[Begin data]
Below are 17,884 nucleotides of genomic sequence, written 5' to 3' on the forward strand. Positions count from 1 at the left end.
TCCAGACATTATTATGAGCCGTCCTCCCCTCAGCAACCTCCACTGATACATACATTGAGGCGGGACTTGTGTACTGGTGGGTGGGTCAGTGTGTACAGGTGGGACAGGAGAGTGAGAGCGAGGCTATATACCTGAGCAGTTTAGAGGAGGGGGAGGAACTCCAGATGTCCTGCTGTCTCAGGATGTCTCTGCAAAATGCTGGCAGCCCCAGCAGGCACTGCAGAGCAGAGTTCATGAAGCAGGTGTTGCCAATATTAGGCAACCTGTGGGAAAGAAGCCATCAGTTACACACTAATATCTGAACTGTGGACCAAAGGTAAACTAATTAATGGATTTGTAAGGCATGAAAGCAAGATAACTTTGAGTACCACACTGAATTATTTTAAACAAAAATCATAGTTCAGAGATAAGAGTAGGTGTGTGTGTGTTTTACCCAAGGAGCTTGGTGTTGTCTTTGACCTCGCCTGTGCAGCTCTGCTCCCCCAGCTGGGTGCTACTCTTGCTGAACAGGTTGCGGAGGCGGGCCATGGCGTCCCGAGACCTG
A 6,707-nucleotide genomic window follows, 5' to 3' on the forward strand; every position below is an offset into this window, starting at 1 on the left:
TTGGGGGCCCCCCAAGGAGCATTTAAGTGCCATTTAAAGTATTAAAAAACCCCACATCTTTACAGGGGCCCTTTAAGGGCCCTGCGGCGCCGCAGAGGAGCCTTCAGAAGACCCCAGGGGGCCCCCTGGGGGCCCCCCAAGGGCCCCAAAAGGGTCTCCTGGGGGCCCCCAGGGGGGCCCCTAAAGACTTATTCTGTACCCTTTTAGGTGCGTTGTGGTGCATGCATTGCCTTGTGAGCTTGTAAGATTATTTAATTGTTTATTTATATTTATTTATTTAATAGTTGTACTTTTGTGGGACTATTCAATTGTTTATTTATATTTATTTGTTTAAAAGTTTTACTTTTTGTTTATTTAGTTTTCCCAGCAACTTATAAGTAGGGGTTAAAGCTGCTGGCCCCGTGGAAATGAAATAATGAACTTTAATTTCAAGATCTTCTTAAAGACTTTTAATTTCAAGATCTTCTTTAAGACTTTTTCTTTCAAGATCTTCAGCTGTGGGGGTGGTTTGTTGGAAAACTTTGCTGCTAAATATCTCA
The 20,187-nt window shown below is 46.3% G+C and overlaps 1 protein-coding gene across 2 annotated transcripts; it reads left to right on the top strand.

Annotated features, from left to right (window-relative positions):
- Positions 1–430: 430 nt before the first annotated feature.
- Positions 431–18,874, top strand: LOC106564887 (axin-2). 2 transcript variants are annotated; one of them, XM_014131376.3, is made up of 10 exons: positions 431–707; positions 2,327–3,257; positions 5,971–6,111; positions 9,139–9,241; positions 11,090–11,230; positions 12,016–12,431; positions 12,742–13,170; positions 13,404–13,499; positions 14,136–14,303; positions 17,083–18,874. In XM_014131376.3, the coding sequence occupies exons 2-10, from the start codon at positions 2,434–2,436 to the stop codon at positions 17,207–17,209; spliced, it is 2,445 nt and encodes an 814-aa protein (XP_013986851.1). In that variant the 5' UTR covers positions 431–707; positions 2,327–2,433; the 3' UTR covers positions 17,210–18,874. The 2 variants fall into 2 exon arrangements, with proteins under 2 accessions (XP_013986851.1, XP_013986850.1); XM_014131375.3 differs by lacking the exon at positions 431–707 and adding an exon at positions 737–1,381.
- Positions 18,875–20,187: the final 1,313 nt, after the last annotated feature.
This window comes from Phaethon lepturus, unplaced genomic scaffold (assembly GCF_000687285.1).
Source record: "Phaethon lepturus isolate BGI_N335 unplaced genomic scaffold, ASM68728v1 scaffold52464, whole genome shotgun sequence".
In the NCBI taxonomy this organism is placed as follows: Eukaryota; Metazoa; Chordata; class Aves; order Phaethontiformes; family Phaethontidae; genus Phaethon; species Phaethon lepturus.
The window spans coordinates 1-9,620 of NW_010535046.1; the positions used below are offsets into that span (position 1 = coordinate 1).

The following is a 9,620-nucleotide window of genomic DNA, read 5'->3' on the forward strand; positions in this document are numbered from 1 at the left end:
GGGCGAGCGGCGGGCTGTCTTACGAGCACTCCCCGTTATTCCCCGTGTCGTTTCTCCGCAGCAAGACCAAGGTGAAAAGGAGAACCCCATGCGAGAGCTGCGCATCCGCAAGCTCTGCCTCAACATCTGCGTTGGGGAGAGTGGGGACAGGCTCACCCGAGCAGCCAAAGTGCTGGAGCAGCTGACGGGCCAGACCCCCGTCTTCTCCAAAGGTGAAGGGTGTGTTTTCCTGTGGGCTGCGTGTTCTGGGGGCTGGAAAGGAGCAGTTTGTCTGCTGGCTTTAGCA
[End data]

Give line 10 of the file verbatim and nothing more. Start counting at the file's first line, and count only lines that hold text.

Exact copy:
This window comes from Phaethon lepturus, unplaced genomic scaffold (assembly GCF_000687285.1).